I've been a pescetarian before, I think I could be again. Although, I wouldn't refuse other meat if it was given to me. I just don't think it is worth the external costs to the planet (which is something I value more than my enjoyment of meat).
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      This is a very interesting thread by the way. The only reason I'm defending the consumption of meat, is because I'm convinced that it is better for our climate and environment. I thought that would be important to note. I don't really have any moral hangups regarding the issue though.

      All the arguments about meat causing disease are very convincing though, and I definitely see the advantage in living off of fruit and vegetables.

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    11. #36
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      Well... it isn't better. It's basic biology; a very large amount of energy is lost between trophic levels, so it requires a lot more energy to grow the plants to make a Joulesworth of cow than it does to just grow a Joolsworth of plants in the first place.

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      Quote Originally Posted by Xei View Post
      Well... it isn't better. It's basic biology; a very large amount of energy is lost between trophic levels, so it requires a lot more energy to grow the plants to make a Joulesworth of cow than it does to just grow a Joolsworth of plants in the first place.
      Well, we can't just live off grain only. If we're going to live a vegetarian life, I imagine we'd want fruits, like oranges, tomatoes and cucumbers. Those require a lot of energy to make, and you can't really save them for a longer time, so you need to produce all year around.

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    13. #38
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      Quote Originally Posted by Caprisun View Post
      Ok, so I think the difference between our arguments is the difference between mere survival and really thriving. I wasn't talking about female athletes. If I want to reach my full potential as a football player (who plays a contact-intensive position,) it is recommended that I match my body weight in grams of protein per day (at least!) That would be 190 grams per day, more than double your generous recommendation. A lineman may be eating upwards of 300 grams per day. We have to take into account the variety of athletes out there. A cross country runner obviously doesn't need quite as much protein as a football player or a wrestler who spends day and night in the weight room trying to gain weight and trying to get stronger. I weigh 190 pounds and I would probably weigh 150 if I didn't work out, and I am almost certain I couldn't have reached the point Im at now on a vegetarian diet. I can personally attest to the amount of energy a football player can burn working out, especially during two-a-days. It's like you have to be constantly stuffing your face if you don't want to collapse out on the field, so I don't think matching your body weight in protein is overkill. It's a fact that I can get the protein I need much more efficiently and tastefully through eating meat. Vegetarian athletes have to jump through all sorts of hoops to make sure they get enough protein without too many calories. Sure, an athlete can get by on a vegetarian diet, but I can't help but feel they are preventing themselves from reaching their full potential. It seems like such a hassle and I guess I don't really understand why they would put themselves through it. I don't necessarily agree with the morality standpoint.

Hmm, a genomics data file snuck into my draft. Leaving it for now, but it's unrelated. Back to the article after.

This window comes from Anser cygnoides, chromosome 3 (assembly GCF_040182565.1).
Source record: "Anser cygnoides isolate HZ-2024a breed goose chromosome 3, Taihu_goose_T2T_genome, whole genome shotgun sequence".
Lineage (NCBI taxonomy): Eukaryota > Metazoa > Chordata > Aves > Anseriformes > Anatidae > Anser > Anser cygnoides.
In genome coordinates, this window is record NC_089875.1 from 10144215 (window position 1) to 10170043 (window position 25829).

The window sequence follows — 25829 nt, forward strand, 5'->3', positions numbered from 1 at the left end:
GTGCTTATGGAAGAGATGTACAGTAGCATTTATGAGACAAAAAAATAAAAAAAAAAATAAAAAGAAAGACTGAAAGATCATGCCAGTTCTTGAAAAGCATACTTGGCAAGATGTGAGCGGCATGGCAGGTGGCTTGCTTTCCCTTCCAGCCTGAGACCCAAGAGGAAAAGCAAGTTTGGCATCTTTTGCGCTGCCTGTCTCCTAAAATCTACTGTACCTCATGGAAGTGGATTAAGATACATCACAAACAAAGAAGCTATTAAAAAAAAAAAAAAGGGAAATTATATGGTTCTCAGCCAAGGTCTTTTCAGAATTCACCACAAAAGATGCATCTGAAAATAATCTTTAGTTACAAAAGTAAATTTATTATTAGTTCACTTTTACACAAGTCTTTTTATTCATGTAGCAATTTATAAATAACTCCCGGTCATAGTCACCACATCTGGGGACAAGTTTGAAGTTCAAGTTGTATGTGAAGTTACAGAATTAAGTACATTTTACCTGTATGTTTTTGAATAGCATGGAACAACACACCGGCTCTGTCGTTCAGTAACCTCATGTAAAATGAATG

I get that you "can't help but feel" that you need to match your body weight in grams of protein per day in order to flourish athletically, but there is literally zero empirical evidence to support that this is true--the evidence suggests that, not only will consuming that much protein per day not result in proportionally increased muscle gain, but that forcing your body to deal with such excessive amounts of protein puts great strain on your kidneys and is a health risk in the long term. On this page, a dietitian answers questions from athletes who hold the same view as you, citing evidence for the following conclusion (emphasis added in bold):
      Athletes can maintain protein equilibrium (muscle building equals muscle breakdown) on 1 gram of protein per kilogram of body weight per day. So take your weight, divide by 2.2 then multiply by 1. In fact most persons can achieve protein equilibrium (positive nitrogen balance) at 0.6 to 1.2 grams of protein per kilogram per day.

      According to Dr. Carol Meredith at the University of California at Davis, muscle protein synthesis decreases during exercise and nearly doubles during recovery. Research she has shows that additional protein (studies of 1.35 grams of protein per kilogram of body weight per day) does not increase muscle mass or strength. In addition resistance exercise like weight lifting is a powerful anabolic (building) process that improves protein synthesis (increased muscle mass).

      In fact what athletes need is increased caloric intake (60 calories per kilogram of body weight per day) which may contain protein food sources as well.